With the stock up 10% in midday trading, Netflix had a stock market capitalization of $146 billion versus $154 billion for Disney, whose stock price was up 2% on Tuesday. By the end of regular trading, Netflix closed up 9% at $336.06, giving it a market cap just shy of $146 billion, while Disney gained 2% with a valuation of almost $154 billion.
Including debt and subtracting cash, however, Disney is still worth about $40 billion more than Netflix in total enterprise value.
The big one-day gain in Netflix shares, already up 60% this year before Tuesday’s move, came after the company announced first quarter results that impressed investors. Netflix reported the fastest rate of revenue growth in its streaming service ever in the first quarter, as the addition of 7.4 million new subscribers and a price hike boosted sales 43% to $3.6 billion. Total revenue including the aging rental DVD business increased 40% to $3.7 billon. Analysts were expecting only 6.6 million new subscribers though about the same revenue.
Get Data Sheet, Fortune’s technology newsletter.
Even as the stock market sees Netflix close to catching Disney, the newcomer has a ways to go in catching the House of Mouse’s financial results. Over the past 12 months, Netflix’s revenue totaled $12 billion versus Disney’s $56 billion, according to data from Morningstar. And Netflix had under $600 million of net income compared to $11 billion at Disney. But investors look to the future, and the growth of cord cutting has bolstered Netflix while hurting Disney’s cable channels like ESPN.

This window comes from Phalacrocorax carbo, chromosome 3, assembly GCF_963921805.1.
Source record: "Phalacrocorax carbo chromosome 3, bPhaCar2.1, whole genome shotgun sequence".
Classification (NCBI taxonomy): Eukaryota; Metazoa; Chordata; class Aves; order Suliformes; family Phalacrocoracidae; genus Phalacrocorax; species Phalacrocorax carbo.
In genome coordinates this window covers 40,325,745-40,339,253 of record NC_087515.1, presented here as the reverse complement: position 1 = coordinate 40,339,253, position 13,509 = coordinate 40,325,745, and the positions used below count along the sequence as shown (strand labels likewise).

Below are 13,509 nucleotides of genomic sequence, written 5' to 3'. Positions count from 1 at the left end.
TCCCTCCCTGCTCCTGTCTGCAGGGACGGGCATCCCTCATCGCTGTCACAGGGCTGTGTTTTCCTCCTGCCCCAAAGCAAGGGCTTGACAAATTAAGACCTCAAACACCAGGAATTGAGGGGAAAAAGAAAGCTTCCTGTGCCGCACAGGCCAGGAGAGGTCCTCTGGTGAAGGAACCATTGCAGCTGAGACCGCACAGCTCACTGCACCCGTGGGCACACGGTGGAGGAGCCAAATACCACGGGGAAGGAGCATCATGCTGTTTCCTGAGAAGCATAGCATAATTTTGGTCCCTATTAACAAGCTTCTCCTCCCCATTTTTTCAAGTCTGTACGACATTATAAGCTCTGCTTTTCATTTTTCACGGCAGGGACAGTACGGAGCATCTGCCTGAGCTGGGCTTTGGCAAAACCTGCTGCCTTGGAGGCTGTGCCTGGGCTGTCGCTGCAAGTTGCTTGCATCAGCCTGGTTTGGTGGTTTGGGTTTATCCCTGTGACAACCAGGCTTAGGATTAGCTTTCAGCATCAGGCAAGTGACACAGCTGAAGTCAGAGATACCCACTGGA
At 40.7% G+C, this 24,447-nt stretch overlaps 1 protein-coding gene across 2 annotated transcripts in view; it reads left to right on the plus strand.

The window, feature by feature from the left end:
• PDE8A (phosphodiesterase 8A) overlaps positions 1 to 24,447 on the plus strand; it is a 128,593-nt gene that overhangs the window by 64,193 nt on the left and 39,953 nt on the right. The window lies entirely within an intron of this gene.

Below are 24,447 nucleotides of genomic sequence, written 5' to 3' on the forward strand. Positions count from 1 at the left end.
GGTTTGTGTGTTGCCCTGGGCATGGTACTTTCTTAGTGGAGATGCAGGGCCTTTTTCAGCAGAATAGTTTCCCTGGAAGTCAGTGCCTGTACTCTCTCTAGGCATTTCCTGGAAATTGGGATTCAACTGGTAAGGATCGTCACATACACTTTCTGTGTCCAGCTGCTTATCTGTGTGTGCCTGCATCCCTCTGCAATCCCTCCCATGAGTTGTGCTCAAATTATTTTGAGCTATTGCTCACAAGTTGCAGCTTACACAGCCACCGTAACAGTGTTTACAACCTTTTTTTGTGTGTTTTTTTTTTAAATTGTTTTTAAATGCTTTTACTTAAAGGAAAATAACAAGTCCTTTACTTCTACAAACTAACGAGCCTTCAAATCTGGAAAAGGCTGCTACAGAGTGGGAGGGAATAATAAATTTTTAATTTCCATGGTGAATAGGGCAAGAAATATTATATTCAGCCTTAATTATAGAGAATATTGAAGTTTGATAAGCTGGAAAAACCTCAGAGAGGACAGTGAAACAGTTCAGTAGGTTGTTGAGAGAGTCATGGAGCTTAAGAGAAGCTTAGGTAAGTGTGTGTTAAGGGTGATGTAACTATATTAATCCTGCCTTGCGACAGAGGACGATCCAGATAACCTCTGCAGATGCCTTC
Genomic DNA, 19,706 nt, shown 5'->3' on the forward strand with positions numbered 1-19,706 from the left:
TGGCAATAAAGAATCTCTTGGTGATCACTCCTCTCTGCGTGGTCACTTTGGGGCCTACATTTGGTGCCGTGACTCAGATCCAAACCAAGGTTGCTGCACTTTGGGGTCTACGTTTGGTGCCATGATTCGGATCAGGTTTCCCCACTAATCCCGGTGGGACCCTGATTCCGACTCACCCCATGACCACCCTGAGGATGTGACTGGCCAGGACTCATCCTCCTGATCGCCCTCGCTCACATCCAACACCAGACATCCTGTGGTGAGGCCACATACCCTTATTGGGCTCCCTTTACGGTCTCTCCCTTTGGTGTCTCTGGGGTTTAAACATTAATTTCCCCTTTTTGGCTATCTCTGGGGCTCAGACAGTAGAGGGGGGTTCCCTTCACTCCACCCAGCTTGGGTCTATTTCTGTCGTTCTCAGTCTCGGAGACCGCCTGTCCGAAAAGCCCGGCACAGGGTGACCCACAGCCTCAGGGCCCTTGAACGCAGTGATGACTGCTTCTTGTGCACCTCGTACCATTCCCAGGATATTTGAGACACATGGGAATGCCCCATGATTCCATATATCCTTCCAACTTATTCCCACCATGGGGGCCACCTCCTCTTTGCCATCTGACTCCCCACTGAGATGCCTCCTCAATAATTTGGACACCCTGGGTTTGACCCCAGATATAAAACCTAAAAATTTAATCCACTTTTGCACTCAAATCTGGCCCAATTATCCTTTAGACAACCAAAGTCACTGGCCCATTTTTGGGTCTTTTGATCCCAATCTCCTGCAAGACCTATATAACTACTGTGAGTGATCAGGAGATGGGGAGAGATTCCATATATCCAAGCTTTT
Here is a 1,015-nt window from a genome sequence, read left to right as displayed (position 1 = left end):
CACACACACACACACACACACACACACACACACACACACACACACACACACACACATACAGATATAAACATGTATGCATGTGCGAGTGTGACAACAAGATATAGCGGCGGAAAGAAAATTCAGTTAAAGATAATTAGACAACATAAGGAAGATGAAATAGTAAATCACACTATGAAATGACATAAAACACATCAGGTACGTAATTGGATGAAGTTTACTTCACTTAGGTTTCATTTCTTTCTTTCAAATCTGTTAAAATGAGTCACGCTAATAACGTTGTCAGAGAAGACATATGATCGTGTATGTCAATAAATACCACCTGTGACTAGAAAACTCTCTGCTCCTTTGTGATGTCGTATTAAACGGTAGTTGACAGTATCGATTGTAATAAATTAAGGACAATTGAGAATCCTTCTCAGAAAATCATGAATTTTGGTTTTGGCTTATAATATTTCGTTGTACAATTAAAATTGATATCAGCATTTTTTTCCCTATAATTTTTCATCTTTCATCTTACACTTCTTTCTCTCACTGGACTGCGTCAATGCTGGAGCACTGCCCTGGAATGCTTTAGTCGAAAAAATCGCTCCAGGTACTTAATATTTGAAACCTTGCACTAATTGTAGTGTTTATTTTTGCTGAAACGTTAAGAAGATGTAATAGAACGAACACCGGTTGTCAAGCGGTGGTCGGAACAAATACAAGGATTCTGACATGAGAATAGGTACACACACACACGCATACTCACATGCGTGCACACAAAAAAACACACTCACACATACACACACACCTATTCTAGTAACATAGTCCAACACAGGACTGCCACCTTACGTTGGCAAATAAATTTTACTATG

The two entertainment giants have had many years of profitable partnership, with Netflix paying for the rights to carry Disney movies, including Star Wars and Marvel properties. But Disney (dis) has said it’s going to start a competing internet video streaming service next year, priced at less than what Netflix charges and taking back the Star Wars and Marvel movie rights.
Netflix CEO Reed Hastings did not sound intimidated when asked about all the current and future competition, ranging from Disney to Hulu to Amazon (amzn). “Whether our share of that grows or shrinks is really up to, do we produce great content, market it well, serve it up beautifully,” Hastings said in a video conference for investors on Monday night. “And if we do that really well, if we earn more of consumers’ time, then we continue to grow. And if we get lazy or slow, we’ll be run over, just like anybody else.”
Still, at least on Tuesday, Wall Street analysts were agog over the Netflix (nflx) results. Pivotal Research analyst Jeffrey Wlodarczak raised his target on Netflix stock price to $420 from $400, KeyBanc analyst Andy Hargreaves raised his target to $385 from $300, and Morgan Stanley’s Benjamin Swinburne went to $370 from $350. Barclays analysts Ross Sandler and Kannan Venkateshwar raised their target to $370 from $335 and UBS analyst Eric Sheridan upped his target to $375 from $345.
“We continue to believe Netflix will scale to a large and highly profitable business, and 1Q results highlight continued momentum on both scale and margins,” Swinburne wrote in a report on Tuesday. “In a rare combination, subscriber growth exceeded expectations AND expectations for margin expansion for the year increased.”
(Update: Added closing stock prices.)